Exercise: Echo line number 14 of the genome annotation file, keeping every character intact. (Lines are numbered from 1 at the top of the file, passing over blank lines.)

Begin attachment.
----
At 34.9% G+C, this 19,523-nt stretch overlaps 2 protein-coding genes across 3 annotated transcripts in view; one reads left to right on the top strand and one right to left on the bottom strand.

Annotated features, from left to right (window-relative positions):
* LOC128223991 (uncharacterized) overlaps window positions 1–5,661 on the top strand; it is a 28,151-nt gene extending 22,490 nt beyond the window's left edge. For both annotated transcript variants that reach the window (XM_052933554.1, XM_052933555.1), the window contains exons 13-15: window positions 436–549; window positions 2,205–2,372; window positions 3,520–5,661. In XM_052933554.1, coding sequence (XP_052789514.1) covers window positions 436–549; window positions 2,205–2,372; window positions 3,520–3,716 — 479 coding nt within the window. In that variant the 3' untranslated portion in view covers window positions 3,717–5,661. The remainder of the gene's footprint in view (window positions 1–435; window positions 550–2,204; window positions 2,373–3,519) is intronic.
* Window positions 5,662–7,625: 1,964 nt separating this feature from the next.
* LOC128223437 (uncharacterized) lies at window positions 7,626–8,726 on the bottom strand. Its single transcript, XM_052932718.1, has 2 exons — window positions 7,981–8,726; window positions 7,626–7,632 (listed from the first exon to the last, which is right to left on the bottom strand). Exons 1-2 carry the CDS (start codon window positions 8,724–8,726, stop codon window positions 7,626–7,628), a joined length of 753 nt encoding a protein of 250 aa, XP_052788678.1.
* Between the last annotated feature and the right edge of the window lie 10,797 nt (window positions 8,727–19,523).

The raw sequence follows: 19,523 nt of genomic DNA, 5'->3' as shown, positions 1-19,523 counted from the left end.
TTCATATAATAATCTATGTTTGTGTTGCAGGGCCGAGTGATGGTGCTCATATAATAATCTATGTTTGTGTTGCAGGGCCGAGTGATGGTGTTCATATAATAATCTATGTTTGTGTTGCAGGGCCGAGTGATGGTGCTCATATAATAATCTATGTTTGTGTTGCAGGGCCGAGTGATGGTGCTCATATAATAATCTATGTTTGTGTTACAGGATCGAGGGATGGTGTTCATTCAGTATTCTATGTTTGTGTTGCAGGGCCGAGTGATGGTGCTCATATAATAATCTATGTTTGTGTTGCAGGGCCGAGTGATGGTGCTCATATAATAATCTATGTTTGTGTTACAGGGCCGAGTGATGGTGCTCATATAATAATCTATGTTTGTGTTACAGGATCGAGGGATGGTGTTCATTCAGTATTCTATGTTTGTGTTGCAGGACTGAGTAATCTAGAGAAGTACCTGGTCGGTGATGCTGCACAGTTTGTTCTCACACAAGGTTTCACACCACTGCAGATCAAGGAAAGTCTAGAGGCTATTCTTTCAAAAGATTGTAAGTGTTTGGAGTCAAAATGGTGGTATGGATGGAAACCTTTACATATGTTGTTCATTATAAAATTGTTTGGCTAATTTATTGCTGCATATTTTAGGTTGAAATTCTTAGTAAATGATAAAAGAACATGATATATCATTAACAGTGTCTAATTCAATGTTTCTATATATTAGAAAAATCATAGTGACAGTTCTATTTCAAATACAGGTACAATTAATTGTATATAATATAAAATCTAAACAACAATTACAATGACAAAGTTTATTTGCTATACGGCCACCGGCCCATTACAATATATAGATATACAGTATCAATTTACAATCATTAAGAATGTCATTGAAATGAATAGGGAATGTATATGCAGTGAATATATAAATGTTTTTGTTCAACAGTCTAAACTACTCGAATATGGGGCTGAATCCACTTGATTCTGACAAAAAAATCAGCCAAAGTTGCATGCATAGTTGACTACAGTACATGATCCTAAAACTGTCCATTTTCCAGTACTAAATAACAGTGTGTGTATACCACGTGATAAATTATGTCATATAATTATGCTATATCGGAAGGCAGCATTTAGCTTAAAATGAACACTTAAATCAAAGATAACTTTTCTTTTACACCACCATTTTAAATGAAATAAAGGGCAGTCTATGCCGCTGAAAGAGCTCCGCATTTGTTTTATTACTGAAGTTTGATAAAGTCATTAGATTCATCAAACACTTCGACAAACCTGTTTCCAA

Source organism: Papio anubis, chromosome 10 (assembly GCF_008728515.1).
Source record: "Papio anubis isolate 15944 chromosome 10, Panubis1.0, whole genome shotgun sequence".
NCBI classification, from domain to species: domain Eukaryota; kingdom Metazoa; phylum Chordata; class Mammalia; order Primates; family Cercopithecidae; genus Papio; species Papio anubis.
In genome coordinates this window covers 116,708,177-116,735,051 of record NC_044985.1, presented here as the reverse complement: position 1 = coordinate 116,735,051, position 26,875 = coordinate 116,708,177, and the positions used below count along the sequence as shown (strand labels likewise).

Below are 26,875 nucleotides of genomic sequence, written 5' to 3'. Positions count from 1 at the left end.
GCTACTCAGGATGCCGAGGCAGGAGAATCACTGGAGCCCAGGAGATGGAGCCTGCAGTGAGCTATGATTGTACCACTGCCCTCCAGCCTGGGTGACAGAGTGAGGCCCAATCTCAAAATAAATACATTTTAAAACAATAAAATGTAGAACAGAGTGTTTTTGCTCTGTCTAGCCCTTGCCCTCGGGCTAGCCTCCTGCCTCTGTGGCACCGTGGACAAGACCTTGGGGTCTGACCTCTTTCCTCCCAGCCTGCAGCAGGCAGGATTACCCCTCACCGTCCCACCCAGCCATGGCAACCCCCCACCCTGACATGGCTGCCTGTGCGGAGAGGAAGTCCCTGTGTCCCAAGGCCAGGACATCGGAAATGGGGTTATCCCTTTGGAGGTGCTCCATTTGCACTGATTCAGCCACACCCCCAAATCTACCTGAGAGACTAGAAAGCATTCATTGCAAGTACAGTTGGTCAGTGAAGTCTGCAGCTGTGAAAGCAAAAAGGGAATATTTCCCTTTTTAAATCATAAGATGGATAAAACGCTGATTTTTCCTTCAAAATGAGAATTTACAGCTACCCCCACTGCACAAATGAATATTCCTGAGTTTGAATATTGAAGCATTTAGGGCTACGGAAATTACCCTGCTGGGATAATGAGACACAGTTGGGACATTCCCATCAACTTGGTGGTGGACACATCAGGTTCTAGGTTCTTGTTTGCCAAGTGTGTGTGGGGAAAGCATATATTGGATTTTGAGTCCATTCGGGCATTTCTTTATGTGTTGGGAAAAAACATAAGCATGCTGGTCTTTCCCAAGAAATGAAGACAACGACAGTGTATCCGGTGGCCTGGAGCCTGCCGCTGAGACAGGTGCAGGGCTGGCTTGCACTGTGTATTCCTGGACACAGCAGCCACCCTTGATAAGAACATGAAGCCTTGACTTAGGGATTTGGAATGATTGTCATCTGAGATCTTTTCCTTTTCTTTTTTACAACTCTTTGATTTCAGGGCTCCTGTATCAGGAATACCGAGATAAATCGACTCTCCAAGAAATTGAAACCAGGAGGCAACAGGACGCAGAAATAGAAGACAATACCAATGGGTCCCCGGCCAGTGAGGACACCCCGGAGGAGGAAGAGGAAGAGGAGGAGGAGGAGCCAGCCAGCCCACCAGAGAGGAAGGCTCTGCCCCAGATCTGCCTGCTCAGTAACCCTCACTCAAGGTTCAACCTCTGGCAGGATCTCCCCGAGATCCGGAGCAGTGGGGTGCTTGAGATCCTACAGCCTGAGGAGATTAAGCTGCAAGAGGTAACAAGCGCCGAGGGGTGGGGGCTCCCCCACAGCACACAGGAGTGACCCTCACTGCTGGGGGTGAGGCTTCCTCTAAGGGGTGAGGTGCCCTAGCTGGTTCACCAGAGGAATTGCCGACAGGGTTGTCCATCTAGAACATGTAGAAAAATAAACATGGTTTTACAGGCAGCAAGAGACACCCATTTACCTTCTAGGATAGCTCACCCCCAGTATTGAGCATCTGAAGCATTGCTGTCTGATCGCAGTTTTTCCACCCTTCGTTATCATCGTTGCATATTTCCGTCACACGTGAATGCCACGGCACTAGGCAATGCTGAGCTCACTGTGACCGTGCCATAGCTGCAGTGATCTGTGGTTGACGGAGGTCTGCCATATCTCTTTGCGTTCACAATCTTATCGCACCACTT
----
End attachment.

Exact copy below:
GCTACTCAGGATGCCGAGGCAGGAGAATCACTGGAGCCCAGGAGATGGAGCCTGCAGTGAGCTATGATTGTACCACTGCCCTCCAGCCTGGGTGACAGAGTGAGGCCCAATCTCAAAATAAATACATTTTAAAACAATAAAATGTAGAACAGAGTGTTTTTGCTCTGTCTAGCCCTTGCCCTCGGGCTAGCCTCCTGCCTCTGTGGCACCGTGGACAAGACCTTGGGGTCTGACCTCTTTCCTCCCAGCCTGCAGCAGGCAGGATTACCCCTCACCGTCCCACCCAGCCATGGCAACCCCCCACCCTGACATGGCTGCCTGTGCGGAGAGGAAGTCCCTGTGTCCCAAGGCCAGGACATCGGAAATGGGGTTATCCCTTTGGAGGTGCTCCATTTGCACTGATTCAGCCACACCCCCAAATCTACCTGAGAGACTAGAAAGCATTCATTGCAAGTACAGTTGGTCAGTGAAGTCTGCAGCTGTGAAAGCAAAAAGGGAATATTTCCCTTTTTAAATCATAAGATGGATAAAACGCTGATTTTTCCTTCAAAATGAGAATTTACAGCTACCCCCACTGCACAAATGAATATTCCTGAGTTTGAATATTGAAGCATTTAGGGCTACGGAAATTACCCTGCTGGGATAATGAGACACAGTTGGGACATTCCCATCAACTTGGTGGTGGACACATCAGGTTCTAGGTTCTTGTTTGCCAAGTGTGTGTGGGGAAAGCATATATTGGATTTTGAGTCCATTCGGGCATTTCTTTATGTGTTGGGAAAAAACATAAGCATGCTGGTCTTTCCCAAGAAATGAAGACAACGACAGTGTATCCGGTGGCCTGGAGCCTGCCGCTGAGACAGGTGCAGGGCTGGCTTGCACTGTGTATTCCTGGACACAGCAGCCACCCTTGATAAGAACATGAAGCCTTGACTTAGGGATTTGGAATGATTGTCATCTGAGATCTTTTCCTTTTCTTTTTTACAACTCTTTGATTTCAGGGCTCCTGTATCAGGAATACCGAGATAAATCGACTCTCCAAGAAATTGAAACCAGGAGGCAACAGGACGCAGAAATAGAAGACAATACCAATGGGTCCCCGGCCAGTGAGGACACCCCGGAGGAGGAAGAGGAAGAGGAGGAGGAGGAGCCAGCCAGCCCACCAGAGAGGAAGGCTCTGCCCCAGATCTGCCTGCTCAGTAACCCTCACTCAAGGTTCAACCTCTGGCAGGATCTCCCCGAGATCCGGAGCAGTGGGGTGCTTGAGATCCTACAGCCTGAGGAGATTAAGCTGCAAGAGGTAACAAGCGCCGAGGGGTGGGGGCTCCCCCACAGCACACAGGAGTGACCCTCACTGCTGGGGGTGAGGCTTCCTCTAAGGGGTGAGGTGCCCTAGCTGGTTCACCAGAGGAATTGCCGACAGGGTTGTCCATCTAGAACATGTAGAAAAATAAACATGGTTTTACAGGCAGCAAGAGACACCCATTTACCTTCTAGGATAGCTCACCCCCAGTATTGAGCATCTGAAGCATTGCTGTCTGATCGCAGTTTTTCCACCCTTCGTTATCATCGTTGCATATTTCCGTCACACGTGAATGCCACGGCACTAGGCAATGCTGAGCTCACTGTGACCGTGCCATAGCTGCAGTGATCTGTGGTTGACGGAGGTCTGCCATATCTCTTTGCGTTCACAATCTTATCGCACCACTT